When cap­i­tal­ism tests pa­tri­o­tism

GA Voice - - Outspoken -

I love my coun­try, and have al­ways sup­ported the idea of cap­i­tal­ism. But when the Amer­i­can Dream comes at the ex­pense of the sick, I ques­tion my pa­tri­o­tism.

Last week­end I was tak­ing a friend to lunch, and on the way I had to visit my phar­macy drive-thru to grab some re­fills. As a kid­ney trans­plant pa­tient I take sev­eral pills a day, in­clud­ing two pre­scrip­tions that fo­cus on keep­ing my trans­planted kid­ney from be­ing re­jected by the rest of my body. Those were the bot­tles I was get­ting re­filled, and warned my friend the at­ten­dant would be hes­i­tant to tell me how much it would cost. I told her that hap­pened ev­ery time I got these re­filled, since even the phar­macy staff is sur­prised by the num­ber that pops up on the register.

“Um, Miss Carter, these are rather ex­pen­sive. The to­tal is $313.”

I as­sured him I’d ex­pected that, and handed him my credit card. As I signed for the pur­chase, my friend took the bag and looked at the bot­tles. She in­quired how much the generic ver­sions would cost, and I ex­plained those were the generic drugs.

I am for­tu­nate enough at the mo­ment to have a full-time job with ben­e­fits, so the $313 is my CO-PAY. I can’t even imag­ine how much it would cost me with­out in­sur­ance to keep my trans­planted kid­ney safe, keep­ing me alive. In the 13 years since the trans­plant, those pre­scrip­tion bills have in­creased. And since I’ll have to take these med­i­ca­tions the rest of my life, there’s no telling how much worse it will get.

I learned later that evening that other pa­tients have it much worse. How much worse? Try $100,000 a year for one med­i­ca­tion if you have can­cer.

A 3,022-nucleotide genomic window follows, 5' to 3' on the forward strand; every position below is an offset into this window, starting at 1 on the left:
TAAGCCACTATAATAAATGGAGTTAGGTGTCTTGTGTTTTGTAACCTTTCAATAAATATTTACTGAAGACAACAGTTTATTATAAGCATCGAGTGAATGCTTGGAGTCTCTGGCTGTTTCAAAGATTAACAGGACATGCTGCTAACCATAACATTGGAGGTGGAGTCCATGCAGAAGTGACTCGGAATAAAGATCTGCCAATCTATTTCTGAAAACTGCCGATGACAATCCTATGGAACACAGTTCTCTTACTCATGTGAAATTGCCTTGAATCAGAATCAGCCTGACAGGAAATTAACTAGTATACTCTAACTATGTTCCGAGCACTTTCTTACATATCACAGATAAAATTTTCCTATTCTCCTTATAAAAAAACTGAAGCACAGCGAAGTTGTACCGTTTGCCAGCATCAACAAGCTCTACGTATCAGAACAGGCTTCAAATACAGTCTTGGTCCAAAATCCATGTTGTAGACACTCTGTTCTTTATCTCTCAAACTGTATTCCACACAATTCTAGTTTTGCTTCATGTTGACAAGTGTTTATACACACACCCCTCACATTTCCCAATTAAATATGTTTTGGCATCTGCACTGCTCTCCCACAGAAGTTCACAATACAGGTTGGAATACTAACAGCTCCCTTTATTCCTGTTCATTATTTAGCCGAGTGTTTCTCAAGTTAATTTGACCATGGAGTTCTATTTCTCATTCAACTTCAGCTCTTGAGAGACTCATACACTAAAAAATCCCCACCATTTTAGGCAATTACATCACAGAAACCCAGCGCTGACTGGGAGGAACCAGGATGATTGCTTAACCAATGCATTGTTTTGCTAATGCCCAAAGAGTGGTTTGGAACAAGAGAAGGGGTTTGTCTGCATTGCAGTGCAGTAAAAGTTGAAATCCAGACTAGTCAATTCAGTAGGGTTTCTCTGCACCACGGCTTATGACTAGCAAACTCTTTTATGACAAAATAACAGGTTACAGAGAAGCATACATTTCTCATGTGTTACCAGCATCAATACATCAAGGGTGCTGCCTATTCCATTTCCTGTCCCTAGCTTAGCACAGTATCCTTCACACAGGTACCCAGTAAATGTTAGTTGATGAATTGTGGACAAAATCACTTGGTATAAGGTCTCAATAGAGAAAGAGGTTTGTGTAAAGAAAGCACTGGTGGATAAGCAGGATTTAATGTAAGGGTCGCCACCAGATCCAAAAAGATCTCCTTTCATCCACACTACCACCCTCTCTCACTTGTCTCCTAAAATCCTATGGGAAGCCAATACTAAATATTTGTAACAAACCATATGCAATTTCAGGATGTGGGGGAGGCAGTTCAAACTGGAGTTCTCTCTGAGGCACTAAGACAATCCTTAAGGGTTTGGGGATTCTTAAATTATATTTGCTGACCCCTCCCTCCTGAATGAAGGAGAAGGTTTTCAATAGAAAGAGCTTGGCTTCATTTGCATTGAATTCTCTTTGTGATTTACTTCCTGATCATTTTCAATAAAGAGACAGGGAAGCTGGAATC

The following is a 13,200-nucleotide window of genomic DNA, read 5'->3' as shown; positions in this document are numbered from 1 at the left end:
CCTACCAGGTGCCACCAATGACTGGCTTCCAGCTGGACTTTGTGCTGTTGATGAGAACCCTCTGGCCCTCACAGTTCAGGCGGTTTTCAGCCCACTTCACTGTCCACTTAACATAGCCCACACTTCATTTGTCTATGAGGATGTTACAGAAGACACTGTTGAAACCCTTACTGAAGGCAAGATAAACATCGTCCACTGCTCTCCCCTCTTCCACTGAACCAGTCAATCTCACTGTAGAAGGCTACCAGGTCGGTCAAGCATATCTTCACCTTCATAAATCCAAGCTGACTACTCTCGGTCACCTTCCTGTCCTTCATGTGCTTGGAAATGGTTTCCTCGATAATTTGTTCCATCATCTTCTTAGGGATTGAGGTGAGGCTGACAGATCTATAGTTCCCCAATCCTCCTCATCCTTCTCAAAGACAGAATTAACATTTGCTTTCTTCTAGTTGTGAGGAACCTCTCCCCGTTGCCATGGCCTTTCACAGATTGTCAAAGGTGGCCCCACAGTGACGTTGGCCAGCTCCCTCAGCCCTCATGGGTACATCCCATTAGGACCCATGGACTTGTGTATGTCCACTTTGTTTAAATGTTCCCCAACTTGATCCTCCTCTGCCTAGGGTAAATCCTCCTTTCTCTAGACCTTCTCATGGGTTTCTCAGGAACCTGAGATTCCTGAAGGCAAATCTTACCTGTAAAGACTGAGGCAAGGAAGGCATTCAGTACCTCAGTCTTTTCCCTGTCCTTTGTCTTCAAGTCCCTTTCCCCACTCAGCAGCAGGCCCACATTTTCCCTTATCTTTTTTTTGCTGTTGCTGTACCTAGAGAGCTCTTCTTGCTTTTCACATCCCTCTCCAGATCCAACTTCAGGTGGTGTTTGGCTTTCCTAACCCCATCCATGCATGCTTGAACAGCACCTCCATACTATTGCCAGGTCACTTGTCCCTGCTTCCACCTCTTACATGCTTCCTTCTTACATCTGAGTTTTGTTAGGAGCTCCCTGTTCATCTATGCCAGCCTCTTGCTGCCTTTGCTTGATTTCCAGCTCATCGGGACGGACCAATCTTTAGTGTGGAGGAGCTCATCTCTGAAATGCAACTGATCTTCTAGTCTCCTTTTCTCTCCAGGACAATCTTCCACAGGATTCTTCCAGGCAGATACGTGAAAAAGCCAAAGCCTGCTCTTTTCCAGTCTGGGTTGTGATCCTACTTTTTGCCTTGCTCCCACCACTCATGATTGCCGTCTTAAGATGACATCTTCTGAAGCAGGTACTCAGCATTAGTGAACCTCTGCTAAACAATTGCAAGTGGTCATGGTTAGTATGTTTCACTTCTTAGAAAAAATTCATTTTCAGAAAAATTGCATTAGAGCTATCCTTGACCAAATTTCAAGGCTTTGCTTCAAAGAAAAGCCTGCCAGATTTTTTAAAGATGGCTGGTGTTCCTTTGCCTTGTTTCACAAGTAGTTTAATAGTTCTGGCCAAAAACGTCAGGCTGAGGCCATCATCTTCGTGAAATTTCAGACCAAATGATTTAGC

It was in a re­port by Lesley Stahl on CBS, ex­plor­ing the ex­pense of can­cer drugs. She in­ter­viewed sev­eral doc­tors, in­clud­ing lead­ing colon can­cer ex­pert Dr. Leonard Saltz, who used the term “fi­nan­cial tox­i­c­ity.” He says in­di­vid­ual pa­tients are go­ing into bank­ruptcy try­ing to deal with these prices. He

“I am for­tu­nate enough at the mo­ment to have a full-time job with ben­e­fits, so the $313 is my CO-PAY. I can’t even imag­ine how much it would cost me with­out in­sur­ance to keep my trans­planted kid­ney safe, keep­ing me alive.”

says get­ting started on all the nec­es­sary can­cer med­i­ca­tions could run a quar­ter of a mil­lion dol­lars!

Hous­ton’s Dr. Hagop Kan­tar­jian added that one thing that has to change is the law that ties the hands of Medi­care. Dur­ing Pres­i­dent Bush’s ad­min­is­tra­tion, a law was passed that pro­hibits the fed­eral gov­ern­ment from ne­go­ti­at­ing with phar­ma­ceu­ti­cal com­pa­nies for bet­ter prices for drugs. What­ever price the drug com­pa­nies tag onto a med­i­ca­tion, Medi­care has to pay it.

“High can­cer drug prices are harm­ing pa­tients, be­cause ei­ther you come up with the money, or you die,” Kan­tar­jian told Stahl.

Cap­i­tal­ism is de­fined as “an eco­nomic and po­lit­i­cal sys­tem in which a coun­try’s trade and in­dus­try are con­trolled by pri­vate own­ers for profit, rather than by the state.” I ap­pre­ci­ate the ideal that cap­i­tal­ism ac­com­mo­dates any­one will­ing to work hard enough to­ward any am­bi­tion. Our sys­tem of gov­ern­ment was cre­ated by peo­ple flee­ing an en­vi­ron­ment where only the rich made the rules. How­ever, it seems the United States is com­ing full cir­cle back to the mother coun­try, and do­ing so by tak­ing ad­van­tage of the vul­ner­a­ble.

What can we do? Get in­volved in pol­i­tics. Drug com­pa­nies spend more on lob­by­ing than on any other in­dus­try, so reach­ing out to your elected of­fi­cials is the best de­fense against these spe­cial in­ter­ests. Your life, or the life of some­one you love who has not yet been di­ag­nosed with an ex­pen­sive dis­ease, may de­pend on it.

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